11. Cadenza team from disy Informationssysteme GmbH (www.disy.net). January, 2006.

Pictures provided by Ilja Preuß. There are more on their egroup, at http://de.groups.yahoo.com/group/agile-ka/ (German).

10. More pictures from William Pietri (Sept., 2005)

This is a small selection from his wonderful page at http://www.scissor.com/resources/teamroom/ (Used with permission)

The full story planning board.


The current stories.









9. Mountain Goat Software (2005)


Here’s Mike Cohn’s generic taskboard, then a couple “live” ones. These pictures are from http://www.mountaingoatsoftware.com/taskboard.php; used with permission.


Mike tracks by story. The other cards represent tasks, and show what state they’re in.

8. Emergys
(March, 2004)
“What we do trying to expend less money as possible, we set a wireless access point in the room and we can move furniture all around whatever we like.”  –Marco Marquez

7. Software team doing a fixed-price conversion project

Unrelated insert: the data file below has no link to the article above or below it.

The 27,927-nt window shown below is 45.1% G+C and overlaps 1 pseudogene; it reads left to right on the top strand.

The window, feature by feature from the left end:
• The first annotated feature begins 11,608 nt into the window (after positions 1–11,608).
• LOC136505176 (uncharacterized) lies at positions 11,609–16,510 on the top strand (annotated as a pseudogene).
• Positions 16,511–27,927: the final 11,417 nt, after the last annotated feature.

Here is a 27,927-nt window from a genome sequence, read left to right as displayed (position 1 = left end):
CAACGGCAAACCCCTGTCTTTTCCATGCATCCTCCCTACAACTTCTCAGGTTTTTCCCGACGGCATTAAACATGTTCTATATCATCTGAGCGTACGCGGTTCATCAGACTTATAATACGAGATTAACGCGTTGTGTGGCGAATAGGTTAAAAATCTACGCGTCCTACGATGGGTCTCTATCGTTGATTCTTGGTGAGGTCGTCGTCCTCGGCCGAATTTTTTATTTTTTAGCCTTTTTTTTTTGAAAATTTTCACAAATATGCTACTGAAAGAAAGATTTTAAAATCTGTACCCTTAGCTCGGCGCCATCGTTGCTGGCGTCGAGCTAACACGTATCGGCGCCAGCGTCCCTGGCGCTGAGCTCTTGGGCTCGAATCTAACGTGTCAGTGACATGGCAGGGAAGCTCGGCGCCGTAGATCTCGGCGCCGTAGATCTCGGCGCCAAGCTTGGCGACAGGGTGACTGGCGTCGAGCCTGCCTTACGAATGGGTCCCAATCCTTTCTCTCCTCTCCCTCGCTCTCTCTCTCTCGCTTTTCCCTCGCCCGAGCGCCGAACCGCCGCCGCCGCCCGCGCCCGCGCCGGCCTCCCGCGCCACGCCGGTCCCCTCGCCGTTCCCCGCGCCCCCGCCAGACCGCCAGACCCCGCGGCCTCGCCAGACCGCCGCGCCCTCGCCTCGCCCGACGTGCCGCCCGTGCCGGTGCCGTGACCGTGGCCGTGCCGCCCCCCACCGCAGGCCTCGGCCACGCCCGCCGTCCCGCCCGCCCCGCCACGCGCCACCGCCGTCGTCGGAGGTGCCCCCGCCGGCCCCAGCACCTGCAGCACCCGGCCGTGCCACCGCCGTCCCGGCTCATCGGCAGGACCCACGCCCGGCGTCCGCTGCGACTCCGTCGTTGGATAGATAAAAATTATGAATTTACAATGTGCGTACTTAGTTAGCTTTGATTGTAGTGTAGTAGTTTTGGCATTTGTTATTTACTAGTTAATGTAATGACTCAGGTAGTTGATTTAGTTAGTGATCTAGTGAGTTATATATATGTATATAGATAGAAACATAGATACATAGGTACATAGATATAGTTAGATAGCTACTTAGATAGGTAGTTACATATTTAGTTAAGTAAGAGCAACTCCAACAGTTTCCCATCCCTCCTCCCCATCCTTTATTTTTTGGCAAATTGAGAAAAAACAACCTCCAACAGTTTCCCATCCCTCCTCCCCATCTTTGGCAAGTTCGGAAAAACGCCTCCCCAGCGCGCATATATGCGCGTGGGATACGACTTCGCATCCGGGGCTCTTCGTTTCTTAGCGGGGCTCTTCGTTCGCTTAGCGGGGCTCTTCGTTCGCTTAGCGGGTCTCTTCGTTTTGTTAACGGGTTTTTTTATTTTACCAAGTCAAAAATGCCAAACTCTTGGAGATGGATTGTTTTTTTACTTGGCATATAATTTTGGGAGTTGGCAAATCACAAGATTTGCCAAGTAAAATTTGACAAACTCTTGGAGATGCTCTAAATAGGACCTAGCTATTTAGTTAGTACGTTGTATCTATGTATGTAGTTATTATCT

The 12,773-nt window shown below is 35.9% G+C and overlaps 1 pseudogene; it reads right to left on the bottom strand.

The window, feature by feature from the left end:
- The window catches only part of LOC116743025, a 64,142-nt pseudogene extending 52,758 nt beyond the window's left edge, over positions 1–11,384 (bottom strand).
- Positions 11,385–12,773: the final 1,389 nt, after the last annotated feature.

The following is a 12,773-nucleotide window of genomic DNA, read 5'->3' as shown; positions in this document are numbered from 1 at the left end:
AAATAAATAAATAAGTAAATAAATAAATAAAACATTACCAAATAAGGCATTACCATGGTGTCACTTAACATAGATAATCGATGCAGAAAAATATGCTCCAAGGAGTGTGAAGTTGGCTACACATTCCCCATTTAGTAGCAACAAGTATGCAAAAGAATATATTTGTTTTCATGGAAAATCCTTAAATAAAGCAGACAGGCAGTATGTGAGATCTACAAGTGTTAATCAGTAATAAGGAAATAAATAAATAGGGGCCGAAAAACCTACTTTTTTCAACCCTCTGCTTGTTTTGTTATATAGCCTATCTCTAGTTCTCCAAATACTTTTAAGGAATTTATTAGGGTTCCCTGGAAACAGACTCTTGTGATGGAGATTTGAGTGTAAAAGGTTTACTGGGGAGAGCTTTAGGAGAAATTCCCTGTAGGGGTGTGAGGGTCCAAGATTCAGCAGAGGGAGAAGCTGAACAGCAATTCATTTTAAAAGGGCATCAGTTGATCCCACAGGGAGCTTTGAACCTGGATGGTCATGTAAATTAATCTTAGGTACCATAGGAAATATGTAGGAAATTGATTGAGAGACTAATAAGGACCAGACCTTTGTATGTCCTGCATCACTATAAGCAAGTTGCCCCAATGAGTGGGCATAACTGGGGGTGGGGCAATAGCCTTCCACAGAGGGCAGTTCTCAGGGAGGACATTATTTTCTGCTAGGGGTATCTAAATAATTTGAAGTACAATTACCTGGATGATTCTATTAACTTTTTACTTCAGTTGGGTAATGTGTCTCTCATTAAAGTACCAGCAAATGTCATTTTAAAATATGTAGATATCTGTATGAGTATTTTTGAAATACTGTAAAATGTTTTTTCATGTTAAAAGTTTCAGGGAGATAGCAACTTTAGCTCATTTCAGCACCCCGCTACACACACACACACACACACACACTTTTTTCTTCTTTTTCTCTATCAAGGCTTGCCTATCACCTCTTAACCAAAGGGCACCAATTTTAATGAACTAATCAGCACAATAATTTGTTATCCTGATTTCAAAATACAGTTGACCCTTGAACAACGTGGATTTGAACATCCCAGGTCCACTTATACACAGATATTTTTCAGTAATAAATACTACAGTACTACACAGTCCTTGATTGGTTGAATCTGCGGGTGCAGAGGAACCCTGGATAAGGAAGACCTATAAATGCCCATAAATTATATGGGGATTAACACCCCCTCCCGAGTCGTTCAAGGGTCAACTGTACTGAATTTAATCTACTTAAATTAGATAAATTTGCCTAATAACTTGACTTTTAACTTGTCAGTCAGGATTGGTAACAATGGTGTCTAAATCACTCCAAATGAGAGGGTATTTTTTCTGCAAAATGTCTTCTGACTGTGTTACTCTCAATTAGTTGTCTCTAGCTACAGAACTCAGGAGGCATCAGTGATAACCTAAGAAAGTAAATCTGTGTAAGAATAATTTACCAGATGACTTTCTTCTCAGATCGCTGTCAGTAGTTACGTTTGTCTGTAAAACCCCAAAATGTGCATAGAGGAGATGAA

(December, 2003)


The two columns show status for each test both pre-conversion and post-conversion.

Green squares show tests that pass.
Red squares show tests that failed.
Blue squares show tests that failed for reasons outside the teams’ control.
X’s show tests not yet run.

Numbers in the squares correspond to those issue list at the lower left.

The graph in the lower right shows tests over time, and should move to “all green.”

6. www.binaryessentials.com  – An XP Workshop
An Indian organization for XP coaching and consulting. More photos from this workshop are available.

5. Key Technology, Medford, OR

“Normally we pair at separate computers (side by side) using a shared VNC session.  It takes a bit of getting used to since everyone has a keyboard and mouse.  It’s easy to click or type and mess up someone else.  On the plus side, it takes even less time to switch roles.

The monitor you can see in the back corner does double duty for our build server and our Windows box.”

(Picture is damaged.)


4. An XP team coached by William. Pietri
Build state shown by an Ambient Orb (TM): “In the photo, the build is broken.”

Story cards: “Each row is a week of effort. Cards with a big checkmark are done; blue post-its contain customer-written outlines of tests cases; yellow stickies contain unresolved questions for the customer. The cards are held to the glass with little stick-on hooks. Down at the bottom right is a little pouch with blank cards and a pencil.”

3. Ken Boucher’s team room (fairlygoodpractices.com)

2. XPlayers Team (P. Bossi)

Remote pairing in progress.


(Link to PowerPoint picture of team room)


1. An XP Team (eidogen.com)

(September, 2003)

[Begun September, 2003.]